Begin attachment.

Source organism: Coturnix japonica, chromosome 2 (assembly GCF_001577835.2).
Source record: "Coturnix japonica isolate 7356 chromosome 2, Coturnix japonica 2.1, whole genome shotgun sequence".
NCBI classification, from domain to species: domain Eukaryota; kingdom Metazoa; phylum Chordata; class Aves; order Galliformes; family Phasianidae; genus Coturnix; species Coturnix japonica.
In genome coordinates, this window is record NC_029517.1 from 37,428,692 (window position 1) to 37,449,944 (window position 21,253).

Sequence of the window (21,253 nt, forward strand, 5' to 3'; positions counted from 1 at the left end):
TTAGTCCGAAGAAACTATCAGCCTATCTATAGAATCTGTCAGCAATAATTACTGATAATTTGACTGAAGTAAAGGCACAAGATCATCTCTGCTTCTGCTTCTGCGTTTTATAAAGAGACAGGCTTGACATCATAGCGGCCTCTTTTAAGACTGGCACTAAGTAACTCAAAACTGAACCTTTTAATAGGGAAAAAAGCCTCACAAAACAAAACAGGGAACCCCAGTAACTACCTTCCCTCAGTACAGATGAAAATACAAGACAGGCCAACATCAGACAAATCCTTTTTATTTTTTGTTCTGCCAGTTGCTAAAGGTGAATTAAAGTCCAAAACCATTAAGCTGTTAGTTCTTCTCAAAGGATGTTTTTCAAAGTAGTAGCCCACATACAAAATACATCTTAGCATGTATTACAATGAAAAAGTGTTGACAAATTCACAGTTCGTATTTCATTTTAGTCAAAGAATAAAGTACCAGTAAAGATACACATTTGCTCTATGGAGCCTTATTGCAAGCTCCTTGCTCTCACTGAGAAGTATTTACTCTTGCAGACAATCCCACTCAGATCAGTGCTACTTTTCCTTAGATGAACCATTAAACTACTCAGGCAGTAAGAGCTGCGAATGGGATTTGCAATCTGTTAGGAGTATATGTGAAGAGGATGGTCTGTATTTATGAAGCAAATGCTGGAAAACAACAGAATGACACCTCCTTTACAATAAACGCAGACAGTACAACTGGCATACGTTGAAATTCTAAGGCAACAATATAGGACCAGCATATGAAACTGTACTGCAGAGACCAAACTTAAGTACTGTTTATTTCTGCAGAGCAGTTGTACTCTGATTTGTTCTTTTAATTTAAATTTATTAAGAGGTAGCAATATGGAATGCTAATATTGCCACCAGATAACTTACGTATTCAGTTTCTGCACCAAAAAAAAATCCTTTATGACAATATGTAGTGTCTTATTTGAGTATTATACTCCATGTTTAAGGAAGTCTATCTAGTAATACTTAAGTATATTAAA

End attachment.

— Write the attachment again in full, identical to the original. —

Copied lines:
Source organism: Coturnix japonica, chromosome 2 (assembly GCF_001577835.2).
Source record: "Coturnix japonica isolate 7356 chromosome 2, Coturnix japonica 2.1, whole genome shotgun sequence".
NCBI classification, from domain to species: domain Eukaryota; kingdom Metazoa; phylum Chordata; class Aves; order Galliformes; family Phasianidae; genus Coturnix; species Coturnix japonica.
In genome coordinates, this window is record NC_029517.1 from 37,428,692 (window position 1) to 37,449,944 (window position 21,253).

Sequence of the window (21,253 nt, forward strand, 5' to 3'; positions counted from 1 at the left end):
TTAGTCCGAAGAAACTATCAGCCTATCTATAGAATCTGTCAGCAATAATTACTGATAATTTGACTGAAGTAAAGGCACAAGATCATCTCTGCTTCTGCTTCTGCGTTTTATAAAGAGACAGGCTTGACATCATAGCGGCCTCTTTTAAGACTGGCACTAAGTAACTCAAAACTGAACCTTTTAATAGGGAAAAAAGCCTCACAAAACAAAACAGGGAACCCCAGTAACTACCTTCCCTCAGTACAGATGAAAATACAAGACAGGCCAACATCAGACAAATCCTTTTTATTTTTTGTTCTGCCAGTTGCTAAAGGTGAATTAAAGTCCAAAACCATTAAGCTGTTAGTTCTTCTCAAAGGATGTTTTTCAAAGTAGTAGCCCACATACAAAATACATCTTAGCATGTATTACAATGAAAAAGTGTTGACAAATTCACAGTTCGTATTTCATTTTAGTCAAAGAATAAAGTACCAGTAAAGATACACATTTGCTCTATGGAGCCTTATTGCAAGCTCCTTGCTCTCACTGAGAAGTATTTACTCTTGCAGACAATCCCACTCAGATCAGTGCTACTTTTCCTTAGATGAACCATTAAACTACTCAGGCAGTAAGAGCTGCGAATGGGATTTGCAATCTGTTAGGAGTATATGTGAAGAGGATGGTCTGTATTTATGAAGCAAATGCTGGAAAACAACAGAATGACACCTCCTTTACAATAAACGCAGACAGTACAACTGGCATACGTTGAAATTCTAAGGCAACAATATAGGACCAGCATATGAAACTGTACTGCAGAGACCAAACTTAAGTACTGTTTATTTCTGCAGAGCAGTTGTACTCTGATTTGTTCTTTTAATTTAAATTTATTAAGAGGTAGCAATATGGAATGCTAATATTGCCACCAGATAACTTACGTATTCAGTTTCTGCACCAAAAAAAAATCCTTTATGACAATATGTAGTGTCTTATTTGAGTATTATACTCCATGTTTAAGGAAGTCTATCTAGTAATACTTAAGTATATTAAA